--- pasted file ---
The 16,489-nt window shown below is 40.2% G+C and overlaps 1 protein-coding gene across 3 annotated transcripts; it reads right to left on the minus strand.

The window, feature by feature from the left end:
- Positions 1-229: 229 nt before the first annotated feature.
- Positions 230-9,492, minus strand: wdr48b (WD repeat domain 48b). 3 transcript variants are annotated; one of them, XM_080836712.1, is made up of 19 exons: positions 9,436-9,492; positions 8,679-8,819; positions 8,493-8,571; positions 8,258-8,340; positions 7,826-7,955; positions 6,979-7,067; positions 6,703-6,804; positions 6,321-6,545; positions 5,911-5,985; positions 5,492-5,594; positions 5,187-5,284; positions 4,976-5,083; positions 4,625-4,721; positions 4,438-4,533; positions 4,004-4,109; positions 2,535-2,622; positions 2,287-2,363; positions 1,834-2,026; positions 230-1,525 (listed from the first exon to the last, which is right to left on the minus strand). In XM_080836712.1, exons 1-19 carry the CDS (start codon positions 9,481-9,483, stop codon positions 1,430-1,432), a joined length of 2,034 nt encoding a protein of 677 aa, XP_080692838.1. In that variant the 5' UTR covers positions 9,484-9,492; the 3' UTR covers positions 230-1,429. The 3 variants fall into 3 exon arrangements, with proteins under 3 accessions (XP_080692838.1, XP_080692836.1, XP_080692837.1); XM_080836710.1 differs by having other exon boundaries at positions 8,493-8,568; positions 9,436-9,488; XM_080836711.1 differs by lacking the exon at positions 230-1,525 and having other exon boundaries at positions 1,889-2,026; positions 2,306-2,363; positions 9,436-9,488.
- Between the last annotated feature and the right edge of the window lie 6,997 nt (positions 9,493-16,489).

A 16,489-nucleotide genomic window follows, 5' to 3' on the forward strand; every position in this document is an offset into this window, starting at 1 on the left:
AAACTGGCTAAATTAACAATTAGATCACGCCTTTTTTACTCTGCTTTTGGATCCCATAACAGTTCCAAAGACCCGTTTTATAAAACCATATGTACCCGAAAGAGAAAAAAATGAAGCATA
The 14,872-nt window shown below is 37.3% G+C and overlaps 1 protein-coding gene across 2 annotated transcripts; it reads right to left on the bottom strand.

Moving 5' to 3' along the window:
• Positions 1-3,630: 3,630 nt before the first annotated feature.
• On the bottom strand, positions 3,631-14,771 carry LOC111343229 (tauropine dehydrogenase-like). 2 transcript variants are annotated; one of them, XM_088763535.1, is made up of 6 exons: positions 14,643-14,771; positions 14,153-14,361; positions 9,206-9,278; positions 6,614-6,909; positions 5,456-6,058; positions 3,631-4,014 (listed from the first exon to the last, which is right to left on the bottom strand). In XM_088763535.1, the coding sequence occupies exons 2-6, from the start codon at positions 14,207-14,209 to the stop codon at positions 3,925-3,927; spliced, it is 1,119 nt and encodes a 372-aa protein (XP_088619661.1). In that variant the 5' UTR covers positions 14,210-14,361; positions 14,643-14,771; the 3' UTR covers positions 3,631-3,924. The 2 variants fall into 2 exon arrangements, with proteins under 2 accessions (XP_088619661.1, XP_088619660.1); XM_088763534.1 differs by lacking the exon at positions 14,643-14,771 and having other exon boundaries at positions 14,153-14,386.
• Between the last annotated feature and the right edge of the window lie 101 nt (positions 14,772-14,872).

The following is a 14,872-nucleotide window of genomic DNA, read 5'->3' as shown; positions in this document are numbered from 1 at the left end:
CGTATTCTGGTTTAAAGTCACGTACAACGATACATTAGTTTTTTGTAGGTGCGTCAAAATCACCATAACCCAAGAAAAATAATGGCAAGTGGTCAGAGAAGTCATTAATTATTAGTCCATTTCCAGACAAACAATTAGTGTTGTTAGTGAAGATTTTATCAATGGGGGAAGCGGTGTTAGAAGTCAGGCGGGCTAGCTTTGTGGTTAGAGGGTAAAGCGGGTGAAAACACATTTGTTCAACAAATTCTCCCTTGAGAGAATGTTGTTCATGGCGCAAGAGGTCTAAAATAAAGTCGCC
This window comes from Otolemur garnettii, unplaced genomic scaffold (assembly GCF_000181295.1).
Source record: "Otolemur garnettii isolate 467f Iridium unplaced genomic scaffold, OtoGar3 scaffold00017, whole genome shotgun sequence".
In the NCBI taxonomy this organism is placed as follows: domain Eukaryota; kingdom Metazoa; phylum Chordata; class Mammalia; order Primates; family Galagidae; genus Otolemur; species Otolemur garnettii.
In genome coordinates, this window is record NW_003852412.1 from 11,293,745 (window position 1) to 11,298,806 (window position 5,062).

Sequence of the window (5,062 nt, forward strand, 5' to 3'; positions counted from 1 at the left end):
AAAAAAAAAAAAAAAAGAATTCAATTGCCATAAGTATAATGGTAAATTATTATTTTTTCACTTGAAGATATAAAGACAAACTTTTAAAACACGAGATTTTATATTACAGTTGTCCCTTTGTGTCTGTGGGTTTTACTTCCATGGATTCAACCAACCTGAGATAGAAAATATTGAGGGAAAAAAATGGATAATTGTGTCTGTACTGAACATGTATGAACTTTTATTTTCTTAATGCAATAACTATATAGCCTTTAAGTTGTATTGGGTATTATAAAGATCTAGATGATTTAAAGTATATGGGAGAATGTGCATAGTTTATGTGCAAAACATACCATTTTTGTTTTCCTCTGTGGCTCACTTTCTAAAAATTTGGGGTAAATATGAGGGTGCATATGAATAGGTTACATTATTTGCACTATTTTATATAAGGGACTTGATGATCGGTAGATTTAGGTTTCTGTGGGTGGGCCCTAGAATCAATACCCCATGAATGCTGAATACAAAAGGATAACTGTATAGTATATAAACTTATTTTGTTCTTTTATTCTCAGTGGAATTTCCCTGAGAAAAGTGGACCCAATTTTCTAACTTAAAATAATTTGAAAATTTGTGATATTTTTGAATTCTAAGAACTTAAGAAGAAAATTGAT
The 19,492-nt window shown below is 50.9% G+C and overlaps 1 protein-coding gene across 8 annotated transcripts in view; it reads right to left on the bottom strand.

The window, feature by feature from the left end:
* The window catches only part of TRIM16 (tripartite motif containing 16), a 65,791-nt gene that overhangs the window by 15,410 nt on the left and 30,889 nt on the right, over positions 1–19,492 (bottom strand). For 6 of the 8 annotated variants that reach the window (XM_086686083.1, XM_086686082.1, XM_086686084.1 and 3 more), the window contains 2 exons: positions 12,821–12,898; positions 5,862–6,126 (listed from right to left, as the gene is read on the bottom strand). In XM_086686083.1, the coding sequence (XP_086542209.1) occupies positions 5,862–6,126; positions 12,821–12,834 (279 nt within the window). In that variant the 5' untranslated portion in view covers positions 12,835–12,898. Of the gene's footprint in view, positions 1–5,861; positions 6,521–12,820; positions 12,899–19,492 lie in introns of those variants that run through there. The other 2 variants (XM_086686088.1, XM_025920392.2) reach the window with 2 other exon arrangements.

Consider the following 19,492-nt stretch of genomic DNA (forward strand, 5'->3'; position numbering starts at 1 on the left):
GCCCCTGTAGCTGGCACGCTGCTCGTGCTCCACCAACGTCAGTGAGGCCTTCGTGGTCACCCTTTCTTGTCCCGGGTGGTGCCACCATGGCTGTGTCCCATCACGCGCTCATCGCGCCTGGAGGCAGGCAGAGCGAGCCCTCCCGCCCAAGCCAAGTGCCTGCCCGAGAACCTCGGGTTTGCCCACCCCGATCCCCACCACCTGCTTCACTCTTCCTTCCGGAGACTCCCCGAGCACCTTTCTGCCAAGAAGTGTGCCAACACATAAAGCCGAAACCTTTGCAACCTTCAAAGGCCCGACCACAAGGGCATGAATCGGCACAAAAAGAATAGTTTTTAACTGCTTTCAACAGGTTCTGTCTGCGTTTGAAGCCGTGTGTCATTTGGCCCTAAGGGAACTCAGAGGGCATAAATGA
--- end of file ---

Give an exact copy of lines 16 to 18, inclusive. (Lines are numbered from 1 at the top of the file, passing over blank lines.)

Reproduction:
Source record: "Otolemur garnettii isolate 467f Iridium unplaced genomic scaffold, OtoGar3 scaffold00017, whole genome shotgun sequence".
In the NCBI taxonomy this organism is placed as follows: domain Eukaryota; kingdom Metazoa; phylum Chordata; class Mammalia; order Primates; family Galagidae; genus Otolemur; species Otolemur garnettii.
In genome coordinates, this window is record NW_003852412.1 from 11,293,745 (window position 1) to 11,298,806 (window position 5,062).